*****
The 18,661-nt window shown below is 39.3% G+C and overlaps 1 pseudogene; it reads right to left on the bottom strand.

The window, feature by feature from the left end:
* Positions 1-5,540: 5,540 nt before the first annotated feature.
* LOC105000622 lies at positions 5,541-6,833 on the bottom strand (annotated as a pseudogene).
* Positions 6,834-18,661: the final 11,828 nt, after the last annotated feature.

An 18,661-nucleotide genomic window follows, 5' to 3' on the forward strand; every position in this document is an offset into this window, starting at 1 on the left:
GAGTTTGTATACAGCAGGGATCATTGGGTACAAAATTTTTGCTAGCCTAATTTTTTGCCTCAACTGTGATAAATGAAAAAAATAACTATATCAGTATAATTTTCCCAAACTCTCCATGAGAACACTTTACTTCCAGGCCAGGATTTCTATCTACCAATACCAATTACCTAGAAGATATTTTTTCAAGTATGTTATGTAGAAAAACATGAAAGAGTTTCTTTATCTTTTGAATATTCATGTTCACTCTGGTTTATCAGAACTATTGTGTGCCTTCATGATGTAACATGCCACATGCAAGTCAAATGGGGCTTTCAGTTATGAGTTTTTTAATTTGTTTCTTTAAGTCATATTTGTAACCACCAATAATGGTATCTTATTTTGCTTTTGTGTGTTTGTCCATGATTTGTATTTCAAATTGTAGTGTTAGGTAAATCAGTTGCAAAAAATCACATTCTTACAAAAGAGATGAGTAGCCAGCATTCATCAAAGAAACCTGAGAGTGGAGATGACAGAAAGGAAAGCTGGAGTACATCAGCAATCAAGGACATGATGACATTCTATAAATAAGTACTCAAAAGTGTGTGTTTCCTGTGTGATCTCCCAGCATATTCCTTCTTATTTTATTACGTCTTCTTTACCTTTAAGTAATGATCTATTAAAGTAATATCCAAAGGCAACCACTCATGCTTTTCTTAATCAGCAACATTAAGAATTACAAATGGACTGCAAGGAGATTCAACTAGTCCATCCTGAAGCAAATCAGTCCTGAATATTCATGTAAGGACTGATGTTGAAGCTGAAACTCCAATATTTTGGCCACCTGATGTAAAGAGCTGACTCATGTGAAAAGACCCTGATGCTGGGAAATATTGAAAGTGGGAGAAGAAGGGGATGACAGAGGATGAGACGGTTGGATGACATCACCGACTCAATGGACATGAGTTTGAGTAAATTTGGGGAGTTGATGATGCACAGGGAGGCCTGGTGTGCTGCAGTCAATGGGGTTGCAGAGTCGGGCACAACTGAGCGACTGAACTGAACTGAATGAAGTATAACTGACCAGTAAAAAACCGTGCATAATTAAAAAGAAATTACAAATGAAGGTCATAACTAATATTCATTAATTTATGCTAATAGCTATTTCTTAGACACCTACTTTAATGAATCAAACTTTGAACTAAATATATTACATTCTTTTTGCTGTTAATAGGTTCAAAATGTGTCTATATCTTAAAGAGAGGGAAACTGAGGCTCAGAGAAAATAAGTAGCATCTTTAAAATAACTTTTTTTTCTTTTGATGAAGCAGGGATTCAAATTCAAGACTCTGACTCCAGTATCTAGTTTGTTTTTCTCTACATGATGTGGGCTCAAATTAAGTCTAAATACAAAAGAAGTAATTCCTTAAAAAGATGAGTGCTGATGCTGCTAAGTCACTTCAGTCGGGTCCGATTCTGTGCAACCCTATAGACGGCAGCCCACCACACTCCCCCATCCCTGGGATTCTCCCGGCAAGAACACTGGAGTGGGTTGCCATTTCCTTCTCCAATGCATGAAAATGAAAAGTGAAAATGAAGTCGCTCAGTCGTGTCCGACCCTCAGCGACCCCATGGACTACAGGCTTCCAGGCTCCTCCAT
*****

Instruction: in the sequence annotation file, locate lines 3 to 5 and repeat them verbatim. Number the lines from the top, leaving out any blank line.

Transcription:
* Positions 1-5,540: 5,540 nt before the first annotated feature.
* LOC105000622 lies at positions 5,541-6,833 on the bottom strand (annotated as a pseudogene).
* Positions 6,834-18,661: the final 11,828 nt, after the last annotated feature.